The structure and function of Alaska's forests have changed significantly in response to a changing climate, including alterations in species composition and climate feedbacks (e.g., carbon, radiation budgets) that have important regional societal consequences and human feedbacks to forest ecosystems. In this paper we present the first comprehensive synthesis of climate-change impacts on all forested ecosystems of Alaska, highlighting changes in the most critical biophysical factors of each region. We developed a conceptual framework describing climate drivers, biophysical factors and types of change to illustrate how the biophysical and social subsystems of Alaskan forests interact and respond directly and indirectly to a changing climate.We then identify the regional and global implications to the climate system and associated socio-economic impacts, as presented in the current literature. Projections of temperature and precipitation suggest wildfire will continue to be the dominant biophysical factor in the Interior-boreal forest, leading to shifts from conifer- to deciduous-dominated forests. Based on existing research, projected increases in temperature in the Southcentral- and Kenai-boreal forests will likely increase the frequency and severity of insect outbreaks and associated wildfires, and increase the probability of establishment by invasive plant species. In the Coastal-temperate forest region snow and ice is regarded as the dominant biophysical factor. With continued warming, hydrologic changes related to more rapidly melting glaciers and rising elevation of the winter snowline will alter discharge in many rivers, which will have important consequences for terrestrial and marine ecosystem productivity. These climate-related changes will affect plant species distribution and wildlife habitat, which have regional societal consequences, and trace-gas emissions and radiation budgets, which are globally important. Our conceptual framework facilitates assessment of current and future consequences of a changing climate, emphasizes regional differences in biophysical factors, and points to linkages that may exist but that currently lack supporting research. The framework also serves as a visual tool for resource managers and policy makers to develop regional and global management strategies and to inform policies related to climate mitigation and adaptation. © 2011 Wolken et al.
Towler E.,U.S. National Center for Atmospheric Research |
Saab V.A.,Rocky Research |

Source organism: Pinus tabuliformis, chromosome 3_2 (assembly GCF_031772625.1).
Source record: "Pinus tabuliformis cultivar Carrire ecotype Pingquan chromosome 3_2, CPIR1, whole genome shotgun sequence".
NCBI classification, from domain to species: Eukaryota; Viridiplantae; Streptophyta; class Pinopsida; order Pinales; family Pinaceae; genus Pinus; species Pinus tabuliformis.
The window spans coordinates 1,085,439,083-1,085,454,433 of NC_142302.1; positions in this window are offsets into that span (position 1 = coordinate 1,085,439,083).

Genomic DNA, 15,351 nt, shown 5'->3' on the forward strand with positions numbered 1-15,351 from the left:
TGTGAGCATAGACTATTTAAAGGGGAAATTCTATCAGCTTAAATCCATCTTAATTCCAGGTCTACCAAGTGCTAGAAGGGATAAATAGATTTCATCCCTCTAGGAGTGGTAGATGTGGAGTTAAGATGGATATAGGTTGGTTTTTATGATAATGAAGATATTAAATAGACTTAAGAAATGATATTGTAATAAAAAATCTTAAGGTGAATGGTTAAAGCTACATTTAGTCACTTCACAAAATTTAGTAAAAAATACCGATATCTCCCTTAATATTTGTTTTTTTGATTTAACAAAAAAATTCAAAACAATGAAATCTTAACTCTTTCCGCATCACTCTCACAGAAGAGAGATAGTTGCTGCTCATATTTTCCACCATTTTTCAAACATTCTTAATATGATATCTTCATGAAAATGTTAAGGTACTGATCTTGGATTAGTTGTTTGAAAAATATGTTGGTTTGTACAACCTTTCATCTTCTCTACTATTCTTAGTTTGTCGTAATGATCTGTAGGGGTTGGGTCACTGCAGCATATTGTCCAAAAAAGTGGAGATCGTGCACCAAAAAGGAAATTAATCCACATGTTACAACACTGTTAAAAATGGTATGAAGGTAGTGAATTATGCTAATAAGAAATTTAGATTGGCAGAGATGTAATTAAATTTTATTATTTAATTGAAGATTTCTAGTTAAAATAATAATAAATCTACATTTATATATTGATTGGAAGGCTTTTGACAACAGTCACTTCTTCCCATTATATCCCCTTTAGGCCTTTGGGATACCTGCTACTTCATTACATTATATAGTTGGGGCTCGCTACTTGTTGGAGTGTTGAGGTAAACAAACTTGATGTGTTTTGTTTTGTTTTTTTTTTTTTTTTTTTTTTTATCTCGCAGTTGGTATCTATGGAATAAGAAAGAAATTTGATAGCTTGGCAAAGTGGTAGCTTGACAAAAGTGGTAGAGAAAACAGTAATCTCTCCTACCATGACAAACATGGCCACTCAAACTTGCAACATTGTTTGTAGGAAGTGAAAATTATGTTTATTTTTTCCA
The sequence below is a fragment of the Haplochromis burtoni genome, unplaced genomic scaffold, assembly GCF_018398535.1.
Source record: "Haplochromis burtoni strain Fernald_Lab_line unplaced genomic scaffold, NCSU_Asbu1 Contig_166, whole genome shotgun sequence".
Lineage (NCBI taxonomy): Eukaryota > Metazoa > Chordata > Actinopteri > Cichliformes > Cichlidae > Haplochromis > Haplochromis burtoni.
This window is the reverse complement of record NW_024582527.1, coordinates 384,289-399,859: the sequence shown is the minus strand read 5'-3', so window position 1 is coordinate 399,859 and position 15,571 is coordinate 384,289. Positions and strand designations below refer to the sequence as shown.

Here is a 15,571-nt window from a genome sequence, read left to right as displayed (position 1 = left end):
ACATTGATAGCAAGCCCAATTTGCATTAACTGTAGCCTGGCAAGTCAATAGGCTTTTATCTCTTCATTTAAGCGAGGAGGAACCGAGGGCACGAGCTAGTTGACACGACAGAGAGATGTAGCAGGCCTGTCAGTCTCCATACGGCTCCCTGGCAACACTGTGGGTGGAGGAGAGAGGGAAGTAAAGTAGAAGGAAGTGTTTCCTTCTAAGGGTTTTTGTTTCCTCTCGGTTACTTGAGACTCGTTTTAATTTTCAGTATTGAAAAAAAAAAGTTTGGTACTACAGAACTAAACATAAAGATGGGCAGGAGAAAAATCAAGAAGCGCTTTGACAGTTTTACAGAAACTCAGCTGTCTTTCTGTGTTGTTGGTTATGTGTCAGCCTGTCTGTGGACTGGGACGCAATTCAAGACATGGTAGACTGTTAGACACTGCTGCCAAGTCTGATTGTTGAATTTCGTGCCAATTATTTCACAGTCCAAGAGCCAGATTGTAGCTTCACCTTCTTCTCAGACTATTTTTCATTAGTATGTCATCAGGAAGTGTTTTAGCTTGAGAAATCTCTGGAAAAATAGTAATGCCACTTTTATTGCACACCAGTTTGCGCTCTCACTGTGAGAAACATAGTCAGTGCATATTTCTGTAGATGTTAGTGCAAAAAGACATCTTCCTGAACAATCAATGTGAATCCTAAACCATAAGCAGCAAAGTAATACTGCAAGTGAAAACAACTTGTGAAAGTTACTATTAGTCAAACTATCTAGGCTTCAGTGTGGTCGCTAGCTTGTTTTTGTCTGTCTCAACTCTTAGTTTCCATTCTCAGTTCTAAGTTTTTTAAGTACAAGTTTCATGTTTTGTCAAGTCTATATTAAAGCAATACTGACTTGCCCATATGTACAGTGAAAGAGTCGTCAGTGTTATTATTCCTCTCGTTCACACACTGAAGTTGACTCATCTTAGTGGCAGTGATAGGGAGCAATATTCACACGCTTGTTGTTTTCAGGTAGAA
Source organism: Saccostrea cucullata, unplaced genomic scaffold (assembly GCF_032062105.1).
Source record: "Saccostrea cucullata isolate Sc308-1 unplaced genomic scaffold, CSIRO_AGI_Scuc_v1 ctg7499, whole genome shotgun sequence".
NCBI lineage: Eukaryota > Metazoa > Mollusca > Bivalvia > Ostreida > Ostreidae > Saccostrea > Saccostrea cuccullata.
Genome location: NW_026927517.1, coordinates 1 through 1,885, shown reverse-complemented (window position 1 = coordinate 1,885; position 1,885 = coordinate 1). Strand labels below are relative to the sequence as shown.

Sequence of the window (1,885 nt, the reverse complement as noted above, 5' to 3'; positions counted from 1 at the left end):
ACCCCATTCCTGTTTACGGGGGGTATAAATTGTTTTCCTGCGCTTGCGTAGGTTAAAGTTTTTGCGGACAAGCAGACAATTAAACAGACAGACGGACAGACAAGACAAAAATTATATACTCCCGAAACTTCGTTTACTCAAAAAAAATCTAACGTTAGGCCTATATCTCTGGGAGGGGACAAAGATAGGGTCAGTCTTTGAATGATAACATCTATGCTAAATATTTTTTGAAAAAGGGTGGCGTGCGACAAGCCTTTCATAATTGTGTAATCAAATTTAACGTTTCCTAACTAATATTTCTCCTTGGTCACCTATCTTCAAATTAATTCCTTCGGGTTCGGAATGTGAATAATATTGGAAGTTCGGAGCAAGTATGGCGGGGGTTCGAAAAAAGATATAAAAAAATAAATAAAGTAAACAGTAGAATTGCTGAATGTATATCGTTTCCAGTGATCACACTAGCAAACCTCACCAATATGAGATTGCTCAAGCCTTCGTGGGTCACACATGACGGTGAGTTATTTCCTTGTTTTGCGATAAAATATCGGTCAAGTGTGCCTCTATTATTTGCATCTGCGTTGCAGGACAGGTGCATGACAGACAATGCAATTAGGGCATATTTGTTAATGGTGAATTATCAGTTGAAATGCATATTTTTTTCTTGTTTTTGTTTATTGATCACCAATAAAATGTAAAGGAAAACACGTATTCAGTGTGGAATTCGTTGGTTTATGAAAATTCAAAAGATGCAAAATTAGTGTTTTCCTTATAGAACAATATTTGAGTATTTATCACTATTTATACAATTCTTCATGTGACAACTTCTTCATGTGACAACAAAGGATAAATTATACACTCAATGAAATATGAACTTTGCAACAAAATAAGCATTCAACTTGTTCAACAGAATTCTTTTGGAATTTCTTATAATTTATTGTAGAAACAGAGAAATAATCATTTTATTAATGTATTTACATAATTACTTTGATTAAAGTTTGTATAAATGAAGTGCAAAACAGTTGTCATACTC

Sojda R.S.,Northern Rocky Mountain Science Center |
Dickinson K.,U.S. National Center for Atmospheric Research |
And 2 more authors.
Environmental Management | Year: 2012
Given the projected threat that climate change poses to biodiversity, the need for proactive response efforts is clear. However, integrating uncertain climate change information into conservation planning is challenging, and more explicit guidance is needed. To this end, this article provides a specific example of how a risk-based approach can be used to incorporate a species' response to climate into conservation decisions. This is shown by taking advantage of species' response (i.e., impact) models that have been developed for a well-studied bird species of conservation concern. Specifically, we examine the current and potential impact of climate on nest survival of the Lewis's Woodpecker (Melanerpes lewis) in two different habitats. To address climate uncertainty, climate scenarios are developed by manipulating historical weather observations to create ensembles (i.e., multiple sequences of daily weather) that reflect historical variability and potential climate change. These ensembles allow for a probabilistic evaluation of the risk posed to Lewis's Woodpecker nest survival and are used in two demographic analyses. First, the relative value of each habitat is compared in terms of nest survival, and second, the likelihood of exceeding a critical population threshold is examined. By embedding the analyses in a risk framework, we show how management choices can be made to be commensurate with a defined level of acceptable risk. The results can be used to inform habitat prioritization and are discussed in the context of an economic framework for evaluating tradeoffs between management alternatives. © The Author(s) 2012.
Gray B.R.,U.S. Geological Survey |
Ray A.M.,Northern Rocky Mountain Science Center |
Rogala J.T.,U.S. Geological Survey |
Holland M.D.,University of Minnesota |
Houser J.N.,U.S. Geological Survey
Journal of Aquatic Plant Management | Year: 2012
This study examined how free-floating macrophyte cover (principally composed of duckweeds [Lemna spp.]) and prevalence of floating filamentous algal mats (metaphyton) varied within and among lakes within three reaches of the Upper Mississippi River. Data were collected using standard sampling approaches over the period 1998 to 2008. Duckweed cover varied primarily within and among lakes; in comparison filamentous algae prevalence varied primarily among lakes and lake-years. Duckweed cover increased with submersed aquatic vegetation (SAV) abundance at within-lake and among-lake-year scales; in comparison, filamentous algae prevalence increased with SAV abundance at within-lake, among-lake and year scales. Given adjustment for SAV, filamentous algae prevalence decreased with increasing lake connectivity but was not statistically associated with annual changes in mean river discharge; duckweed cover was not associated with either connectivity or discharge. Documenting the relatively high levels of variation within lakes and of year-to-year variation in lake means improves our understanding of the dynamic nature of aquatic plant and algal communities in the Upper Mississippi River and will assist efforts to manage or control aquatic plants and nuisance algae in this region. In particular, this work explicitly characterizes sources of variability in free-floating macrophyte cover and filamentous algae prevalence, and highlights how this variation may complicate efforts to evaluate the short-term success of management and control efforts.